I was surrounded by other vendors, all of them much older. Many of them could be my grandparents. And they knew the ways of the wet market far more than a boy of 15, especially one who had never worked before.

But being young had its advantages. I did not tire as easily, and I moved more quickly. I was also more aggressive. After each day, I would make about 20 pesos in profit! There was enough to feed my siblings and still enough to pour back into the business. The pesos I made in the wet market were the pesos that went into building the business I have today.

After this experience, I told myself, “If I can compete with people so much older than me, if I can support my whole family at 15, I can do anything!”

Looking back, I wonder, what would have happened if my father had not left my family with nothing? Would I have become the man I am? Who knows?

The important thing to know is that life will always deal us a few bad cards. But we have to play those cards the best we can. And WE can play to win!

This was one lesson I picked up when I was a teenager. It has been my guiding principle ever since. And I have had 66 years to practice self-determination. When I wanted something, the best person to depend on was myself.

 

Continue reading:

OPPORTUNITY (PART 3 OF 10)

GROWING (PART 4 OF 10)

PERSEVERANCE (PART 5 OF 10)

DETERMINATION (PART 6 OF 10)

INNOVATION (PART 7 OF 10)

REAL PROMISING (PART 8 OF 10)

ASPIRATION (PART 9 OF 10)

LOOKING BACK (PART 10 OF 10)

THE IRREPLACEABLE LOSS (JOHN GOKONGWEI JR.’S AD CONGRESS SPEECH, EDITED, PART 1 OF 10)

This blog is to inspire every one. A real story of rags to riches, of why failures are manifestations of  successes, of how hard-work changes life and of how a dream do come true.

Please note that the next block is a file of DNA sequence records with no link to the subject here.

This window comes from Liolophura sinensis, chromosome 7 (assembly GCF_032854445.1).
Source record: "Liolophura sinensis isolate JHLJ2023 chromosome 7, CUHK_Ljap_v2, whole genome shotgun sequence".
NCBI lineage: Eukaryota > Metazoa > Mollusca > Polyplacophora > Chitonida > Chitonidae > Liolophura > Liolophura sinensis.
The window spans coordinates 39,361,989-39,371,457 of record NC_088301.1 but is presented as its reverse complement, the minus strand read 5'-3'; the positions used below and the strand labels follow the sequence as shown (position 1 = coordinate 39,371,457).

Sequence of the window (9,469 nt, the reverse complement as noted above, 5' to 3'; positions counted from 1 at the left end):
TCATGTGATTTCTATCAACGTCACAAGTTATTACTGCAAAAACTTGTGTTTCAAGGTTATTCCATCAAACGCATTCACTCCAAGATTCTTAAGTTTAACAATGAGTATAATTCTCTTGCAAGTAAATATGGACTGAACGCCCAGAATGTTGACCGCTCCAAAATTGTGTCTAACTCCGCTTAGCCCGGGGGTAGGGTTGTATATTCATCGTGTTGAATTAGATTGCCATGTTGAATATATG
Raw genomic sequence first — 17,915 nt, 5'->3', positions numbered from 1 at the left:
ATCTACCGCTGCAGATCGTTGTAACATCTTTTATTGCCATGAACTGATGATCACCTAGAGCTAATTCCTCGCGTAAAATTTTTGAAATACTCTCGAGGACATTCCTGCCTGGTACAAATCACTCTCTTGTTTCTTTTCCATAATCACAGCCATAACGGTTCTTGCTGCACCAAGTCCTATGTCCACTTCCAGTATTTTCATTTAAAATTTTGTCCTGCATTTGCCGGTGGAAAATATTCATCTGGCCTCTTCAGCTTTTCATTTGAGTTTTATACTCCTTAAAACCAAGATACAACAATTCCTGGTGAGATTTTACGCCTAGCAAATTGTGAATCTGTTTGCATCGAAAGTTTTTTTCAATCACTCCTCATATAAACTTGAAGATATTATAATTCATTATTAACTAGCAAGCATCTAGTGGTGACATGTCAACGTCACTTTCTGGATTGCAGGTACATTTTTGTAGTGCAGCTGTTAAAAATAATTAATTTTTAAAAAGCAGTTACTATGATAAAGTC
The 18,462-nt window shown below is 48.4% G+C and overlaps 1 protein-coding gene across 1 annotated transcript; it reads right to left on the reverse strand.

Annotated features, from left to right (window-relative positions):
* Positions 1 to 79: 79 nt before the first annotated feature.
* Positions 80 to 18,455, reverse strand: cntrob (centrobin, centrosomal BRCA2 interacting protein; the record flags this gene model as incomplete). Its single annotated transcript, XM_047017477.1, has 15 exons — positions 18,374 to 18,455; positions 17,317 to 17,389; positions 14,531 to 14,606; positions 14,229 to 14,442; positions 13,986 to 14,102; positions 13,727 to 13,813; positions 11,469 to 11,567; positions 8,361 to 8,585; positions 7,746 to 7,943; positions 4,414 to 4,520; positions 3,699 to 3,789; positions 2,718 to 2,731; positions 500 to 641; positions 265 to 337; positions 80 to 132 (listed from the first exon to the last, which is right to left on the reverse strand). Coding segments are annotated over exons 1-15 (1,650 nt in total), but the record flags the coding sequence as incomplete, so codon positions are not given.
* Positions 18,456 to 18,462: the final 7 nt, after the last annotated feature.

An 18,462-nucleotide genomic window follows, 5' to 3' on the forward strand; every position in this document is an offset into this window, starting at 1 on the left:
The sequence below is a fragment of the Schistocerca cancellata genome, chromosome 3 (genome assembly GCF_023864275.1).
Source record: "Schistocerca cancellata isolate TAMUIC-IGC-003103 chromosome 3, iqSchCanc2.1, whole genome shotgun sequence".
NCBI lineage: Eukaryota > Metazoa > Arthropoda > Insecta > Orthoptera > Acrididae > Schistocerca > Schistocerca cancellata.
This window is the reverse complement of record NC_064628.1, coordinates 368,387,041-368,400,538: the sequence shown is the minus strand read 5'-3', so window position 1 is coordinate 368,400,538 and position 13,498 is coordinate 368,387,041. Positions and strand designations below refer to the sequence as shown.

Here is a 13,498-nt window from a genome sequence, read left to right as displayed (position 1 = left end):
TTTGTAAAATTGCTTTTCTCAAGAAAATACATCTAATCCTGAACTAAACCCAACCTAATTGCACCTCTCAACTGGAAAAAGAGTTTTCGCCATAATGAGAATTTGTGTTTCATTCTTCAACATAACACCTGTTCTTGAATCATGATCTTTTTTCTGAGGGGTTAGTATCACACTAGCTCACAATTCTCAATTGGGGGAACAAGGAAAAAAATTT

This is the brief biography of John Gokongwei Jr. through his speech:

I would like to talk about my life, entrepreneurship, and globalization. I would like to talk about how we can become a great nation.

You may wonder how one is connected to the other, but I promise that, as there is truth in advertising, the connection will come.

Let me begin with a story I have told many times. My own.

I was born to a rich Chinese-Filipino family. I spent my childhood in Cebu (a City in the South where its economy is next to Manila) where my father owned a chain of movie houses, including the first air-conditioned one outside Manila. I was the eldest of six children and lived in a big house in Cebu’s Forbes Park.

A chauffeur drove me to school every day as I went to San Carlos University, then and still one of the country’s top schools. I topped my classes and had many friends. I would bring them to watch movies for free at my father’s movie houses.

When I was 13, my father died suddenly of complications due to typhoid. Everything I enjoyed vanished instantly. My father’s empire was built on credit. When he died, we lost everything – our big house, our cars, and our business to the banks.

I felt angry at the world for taking away my father, and for taking away all that I enjoyed before. When the free movies disappeared, I also LOST HALF OF MY FRIENDS. On the day I had to walk two miles to school for the very first time, I cried to my mother, a widow at 32. But she said: “You should feel lucky. Some people have no shoes to walk to school. What can you do? Your father died with 10 centavos in his pocket.”

So, what can I do? I WORKED.

 

Continue reading:

HARD-WORK (PART 2 OF 10)

OPPORTUNITY (PART 3 OF 10)

GROWING (PART 4 OF 10)

PERSEVERANCE (PART 5 OF 10)

DETERMINATION (PART 6 OF 10)

INNOVATION (PART 7 OF 10)

REAL PROMISING (PART 8 OF 10)

ASPIRATION (PART 9 OF 10)

LOOKING BACK (PART 10 OF 10)